Wright Laboratory (WL) initiated a Program Research and Development Announcement (PRDA) in May 1988 titled, "EW Superconductivity Study." Two contracts were awarded under this PRDA. The first award was funded by the EW Division of Wright Laboratory, and went to TRW in September 1988 to evaluate airborne EW applications of superconductivity. A second award was made possible by funding from the Joint Technical Coordinating Group on Aircraft Survivability (JTCG/AS). This study was awarded to SRI International in June 1990 and evaluated EW and aircraft survivability applications of superconductivity. Both studies have been completed and are available through the Defense Technical Information Center (DTIC).

Channeled Cuing Receiver

Westinghouse Electric Corp. has been awarded a program through the Office of Naval Research ONR) to develop an HTS channelized receiver. The program is being funded by DARPA and technically directed by WL and ONR personnel. The scope of the effort is depicted in Figure 3.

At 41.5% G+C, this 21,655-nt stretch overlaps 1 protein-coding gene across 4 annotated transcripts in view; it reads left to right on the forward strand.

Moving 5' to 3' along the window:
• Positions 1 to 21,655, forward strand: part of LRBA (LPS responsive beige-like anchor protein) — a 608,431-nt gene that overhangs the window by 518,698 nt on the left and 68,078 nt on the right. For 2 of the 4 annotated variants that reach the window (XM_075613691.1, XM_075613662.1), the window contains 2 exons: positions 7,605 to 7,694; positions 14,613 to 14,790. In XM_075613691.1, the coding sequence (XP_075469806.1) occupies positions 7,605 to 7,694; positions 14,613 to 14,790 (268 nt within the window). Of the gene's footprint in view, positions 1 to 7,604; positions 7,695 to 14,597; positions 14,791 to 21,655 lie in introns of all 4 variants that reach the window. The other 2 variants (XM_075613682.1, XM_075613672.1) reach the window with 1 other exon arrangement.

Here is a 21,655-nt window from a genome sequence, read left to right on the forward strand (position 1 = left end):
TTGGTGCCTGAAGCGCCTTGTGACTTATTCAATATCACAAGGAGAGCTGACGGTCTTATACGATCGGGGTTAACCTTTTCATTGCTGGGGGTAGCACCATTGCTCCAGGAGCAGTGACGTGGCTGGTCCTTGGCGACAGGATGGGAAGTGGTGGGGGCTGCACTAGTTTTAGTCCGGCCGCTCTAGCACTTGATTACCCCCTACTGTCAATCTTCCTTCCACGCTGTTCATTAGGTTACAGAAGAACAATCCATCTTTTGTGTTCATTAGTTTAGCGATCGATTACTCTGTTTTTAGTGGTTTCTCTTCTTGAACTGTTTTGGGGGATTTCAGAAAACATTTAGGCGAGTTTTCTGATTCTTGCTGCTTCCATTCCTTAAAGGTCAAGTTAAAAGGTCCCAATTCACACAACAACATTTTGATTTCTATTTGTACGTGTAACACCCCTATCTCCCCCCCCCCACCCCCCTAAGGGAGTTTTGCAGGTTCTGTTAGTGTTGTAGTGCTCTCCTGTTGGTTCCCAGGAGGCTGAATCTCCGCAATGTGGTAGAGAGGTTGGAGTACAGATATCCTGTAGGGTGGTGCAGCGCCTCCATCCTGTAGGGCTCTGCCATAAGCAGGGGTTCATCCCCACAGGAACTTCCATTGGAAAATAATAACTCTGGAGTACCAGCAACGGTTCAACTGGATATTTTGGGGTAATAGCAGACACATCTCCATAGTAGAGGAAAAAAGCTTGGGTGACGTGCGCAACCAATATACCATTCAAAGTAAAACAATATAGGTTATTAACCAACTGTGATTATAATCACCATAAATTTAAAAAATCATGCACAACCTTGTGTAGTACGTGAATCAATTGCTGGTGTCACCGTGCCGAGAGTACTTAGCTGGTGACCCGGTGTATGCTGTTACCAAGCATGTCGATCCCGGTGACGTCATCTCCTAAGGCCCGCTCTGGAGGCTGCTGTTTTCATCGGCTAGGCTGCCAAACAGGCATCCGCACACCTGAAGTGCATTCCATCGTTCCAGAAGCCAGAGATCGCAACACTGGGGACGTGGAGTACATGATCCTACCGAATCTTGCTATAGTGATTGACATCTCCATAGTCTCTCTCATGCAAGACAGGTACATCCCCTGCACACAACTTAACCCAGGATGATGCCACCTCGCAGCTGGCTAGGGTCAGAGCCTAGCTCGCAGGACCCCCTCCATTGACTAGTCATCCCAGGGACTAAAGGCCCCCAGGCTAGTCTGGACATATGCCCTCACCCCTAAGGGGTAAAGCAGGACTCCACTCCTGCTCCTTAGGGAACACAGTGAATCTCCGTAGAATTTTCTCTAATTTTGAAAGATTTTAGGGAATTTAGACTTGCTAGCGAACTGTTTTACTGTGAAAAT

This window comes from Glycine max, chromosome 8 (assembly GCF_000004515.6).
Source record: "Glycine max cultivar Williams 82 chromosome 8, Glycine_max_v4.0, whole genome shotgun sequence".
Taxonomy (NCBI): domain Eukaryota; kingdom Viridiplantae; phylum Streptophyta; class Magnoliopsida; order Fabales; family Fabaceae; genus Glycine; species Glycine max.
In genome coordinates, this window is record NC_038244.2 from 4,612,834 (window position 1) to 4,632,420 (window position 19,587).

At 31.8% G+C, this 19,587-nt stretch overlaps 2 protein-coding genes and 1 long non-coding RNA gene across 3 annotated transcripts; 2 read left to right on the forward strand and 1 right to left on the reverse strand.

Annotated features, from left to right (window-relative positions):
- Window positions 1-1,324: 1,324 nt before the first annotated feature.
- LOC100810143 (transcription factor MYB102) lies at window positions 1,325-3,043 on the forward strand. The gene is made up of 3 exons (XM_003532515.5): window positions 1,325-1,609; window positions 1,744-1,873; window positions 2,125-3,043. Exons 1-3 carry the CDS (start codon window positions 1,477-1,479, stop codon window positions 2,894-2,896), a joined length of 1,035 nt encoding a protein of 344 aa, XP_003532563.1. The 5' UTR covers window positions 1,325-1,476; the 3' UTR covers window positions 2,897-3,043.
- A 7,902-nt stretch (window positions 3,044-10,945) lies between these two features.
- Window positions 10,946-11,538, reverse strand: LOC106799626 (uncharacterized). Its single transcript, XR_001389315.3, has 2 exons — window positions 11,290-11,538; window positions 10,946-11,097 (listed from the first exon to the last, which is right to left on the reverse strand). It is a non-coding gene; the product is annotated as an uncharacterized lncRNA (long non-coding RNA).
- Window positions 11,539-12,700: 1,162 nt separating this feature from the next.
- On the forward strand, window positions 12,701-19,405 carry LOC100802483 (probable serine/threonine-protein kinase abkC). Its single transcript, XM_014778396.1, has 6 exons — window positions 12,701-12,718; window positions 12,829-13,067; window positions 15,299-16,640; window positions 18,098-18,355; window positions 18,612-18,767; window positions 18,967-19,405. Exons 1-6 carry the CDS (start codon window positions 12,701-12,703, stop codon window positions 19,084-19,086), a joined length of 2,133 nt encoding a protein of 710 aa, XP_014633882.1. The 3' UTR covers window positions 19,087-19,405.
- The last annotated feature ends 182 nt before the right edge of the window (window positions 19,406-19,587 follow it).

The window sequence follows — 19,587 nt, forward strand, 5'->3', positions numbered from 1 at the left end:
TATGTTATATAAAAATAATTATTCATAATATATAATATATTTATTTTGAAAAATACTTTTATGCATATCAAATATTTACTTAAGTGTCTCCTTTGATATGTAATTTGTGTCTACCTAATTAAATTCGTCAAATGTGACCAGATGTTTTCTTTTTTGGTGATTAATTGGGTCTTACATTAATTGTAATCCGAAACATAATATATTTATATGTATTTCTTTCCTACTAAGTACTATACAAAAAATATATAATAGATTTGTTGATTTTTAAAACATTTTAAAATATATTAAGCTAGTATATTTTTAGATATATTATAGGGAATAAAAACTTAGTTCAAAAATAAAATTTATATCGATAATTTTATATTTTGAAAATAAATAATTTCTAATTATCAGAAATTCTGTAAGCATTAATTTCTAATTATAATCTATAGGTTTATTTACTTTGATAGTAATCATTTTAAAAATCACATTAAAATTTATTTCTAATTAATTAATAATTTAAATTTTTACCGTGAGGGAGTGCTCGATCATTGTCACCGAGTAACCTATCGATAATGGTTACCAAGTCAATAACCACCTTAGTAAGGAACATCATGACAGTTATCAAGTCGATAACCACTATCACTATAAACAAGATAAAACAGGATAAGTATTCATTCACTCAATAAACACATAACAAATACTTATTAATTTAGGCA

Under the program, two identical banks of four 50-MHz thin-film filters centered at 4 GHz will be fabricated. Figure 4 shows the response of two contiguous six-pole filters previously fabricated by Westinghouse. What is not shown is that each filter is contained in a separate cryogenic package.

All filters will be on the same substrate and in the same cryogenic package. Two identical microwave delay lines will also be fabricated for each filter bank to operate over the 2- to 6-GHz frequency range. The receiver will then be married to an existing state-of-the-art signal encoder/processor and evaluated for amplitude and phase tracking between the two sets of filter banks and delay lines. The development will prove the applicability of HTS technology to direction finding systems as well as the ability to design and produce HTS devices to exact specifications in the same cryogenic package.